Showing posts with label family dynamics. Show all posts
Showing posts with label family dynamics. Show all posts

Tuesday, January 31, 2023

Would Have, Could Have, Should Have

Photo Courtesy Jessie Hart
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The longer we live, I am increasingly convinced we encounter many phases of our life which we can separate down into certain categories. For transgender women and trans men those categories maybe more intense than the normal human being. I have several examples in this post. 

The first I place in the "would have "category. What if I defied all odds and proclaimed to my parents at any early age I wanted to be a girl instead of a boy. I didn't want the boy toys I received for Christmas, I wanted the girl dolls instead and why did I have to wear a hated tie to visit relatives. I so wanted to wear the pretty dresses, tights and shoes my girl cousins were wearing. Of course I couldn't do anything about my situation back in the dark days of the 1950's when a boy wanting to be a girl was considered to be mentally ill. Even though I didn't begin to know anything about my gender questions, I knew I wasn't mentally ill for wondering.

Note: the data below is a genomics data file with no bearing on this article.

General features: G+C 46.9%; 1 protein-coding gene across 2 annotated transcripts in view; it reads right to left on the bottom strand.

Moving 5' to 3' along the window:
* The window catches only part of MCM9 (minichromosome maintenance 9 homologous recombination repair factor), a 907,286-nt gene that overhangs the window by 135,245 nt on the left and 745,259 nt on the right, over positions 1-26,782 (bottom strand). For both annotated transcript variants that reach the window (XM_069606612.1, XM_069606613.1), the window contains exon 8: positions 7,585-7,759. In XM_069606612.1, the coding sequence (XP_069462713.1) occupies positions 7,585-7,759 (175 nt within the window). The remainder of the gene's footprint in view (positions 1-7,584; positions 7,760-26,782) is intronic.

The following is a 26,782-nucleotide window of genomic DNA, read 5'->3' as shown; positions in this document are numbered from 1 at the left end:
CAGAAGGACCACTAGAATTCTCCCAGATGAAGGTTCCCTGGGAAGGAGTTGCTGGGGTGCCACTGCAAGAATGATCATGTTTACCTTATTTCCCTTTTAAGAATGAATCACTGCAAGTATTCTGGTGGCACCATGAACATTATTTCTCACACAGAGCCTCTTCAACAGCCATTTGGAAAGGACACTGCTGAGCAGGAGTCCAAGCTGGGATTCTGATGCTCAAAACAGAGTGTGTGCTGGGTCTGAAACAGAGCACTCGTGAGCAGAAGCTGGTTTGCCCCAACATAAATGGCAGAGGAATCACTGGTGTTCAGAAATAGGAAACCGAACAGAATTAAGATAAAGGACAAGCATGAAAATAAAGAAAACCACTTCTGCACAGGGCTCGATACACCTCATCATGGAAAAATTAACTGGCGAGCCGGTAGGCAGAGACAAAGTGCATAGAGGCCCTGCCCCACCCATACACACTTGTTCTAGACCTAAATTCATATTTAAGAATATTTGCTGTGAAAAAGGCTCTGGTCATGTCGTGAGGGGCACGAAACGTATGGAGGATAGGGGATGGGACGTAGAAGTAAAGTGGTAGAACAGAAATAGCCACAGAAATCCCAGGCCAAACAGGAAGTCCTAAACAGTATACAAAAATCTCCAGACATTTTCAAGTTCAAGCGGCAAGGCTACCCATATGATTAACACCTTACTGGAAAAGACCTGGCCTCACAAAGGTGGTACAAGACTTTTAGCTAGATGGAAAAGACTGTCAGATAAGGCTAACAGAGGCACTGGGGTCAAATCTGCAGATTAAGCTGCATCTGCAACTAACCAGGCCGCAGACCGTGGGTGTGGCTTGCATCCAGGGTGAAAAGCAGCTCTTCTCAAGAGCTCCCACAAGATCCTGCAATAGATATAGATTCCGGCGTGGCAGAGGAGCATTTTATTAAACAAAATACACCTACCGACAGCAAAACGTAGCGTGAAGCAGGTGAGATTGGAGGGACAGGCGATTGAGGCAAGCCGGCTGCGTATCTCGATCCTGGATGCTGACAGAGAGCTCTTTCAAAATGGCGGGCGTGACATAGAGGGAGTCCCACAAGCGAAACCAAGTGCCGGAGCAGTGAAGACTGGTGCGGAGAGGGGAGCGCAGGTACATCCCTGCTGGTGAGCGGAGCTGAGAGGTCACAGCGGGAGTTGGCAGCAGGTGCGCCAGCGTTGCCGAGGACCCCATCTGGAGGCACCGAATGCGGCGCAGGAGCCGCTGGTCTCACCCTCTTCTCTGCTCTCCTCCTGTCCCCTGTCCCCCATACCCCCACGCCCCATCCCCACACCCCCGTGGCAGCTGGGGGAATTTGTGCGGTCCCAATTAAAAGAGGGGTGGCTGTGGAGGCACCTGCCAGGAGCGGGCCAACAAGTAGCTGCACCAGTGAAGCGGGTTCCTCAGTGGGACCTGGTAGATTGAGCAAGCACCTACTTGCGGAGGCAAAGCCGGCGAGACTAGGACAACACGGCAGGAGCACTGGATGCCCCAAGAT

Perhaps the largest question in the "would have" category is, what if I had the courage and or knowledge to had come out of my gender closet earlier. Looking back now, I see the time after I had completed my military service and my daughter was conceived would have been an extreme possibility of coming out to the world as my feminine self. I had completed my patriotic duty and was indirectly rewarded with the gift of a lifetime...my beloved and highly supportive daughter. It was around this time when I was rapidly beginning to come to grips to who I was and was learning to dress the part. 

The next category is "could have". It was during this period of great gender discovery when of course I had to make a living. I didn't have a potential pension to worry about such as a transsexual friend of mine, nor was I a very educated professional person. Similar to another trans person who was going through genital realignment surgery and moving away to a city where she knew no one. I didn't have the finances or the willpower to under go such a major step so I began to try to outrun my gender dysphoria by moving around and switching jobs.  Most certainly I "could have" cut nearly all the ties of the life I was used to and moved on but I didn't.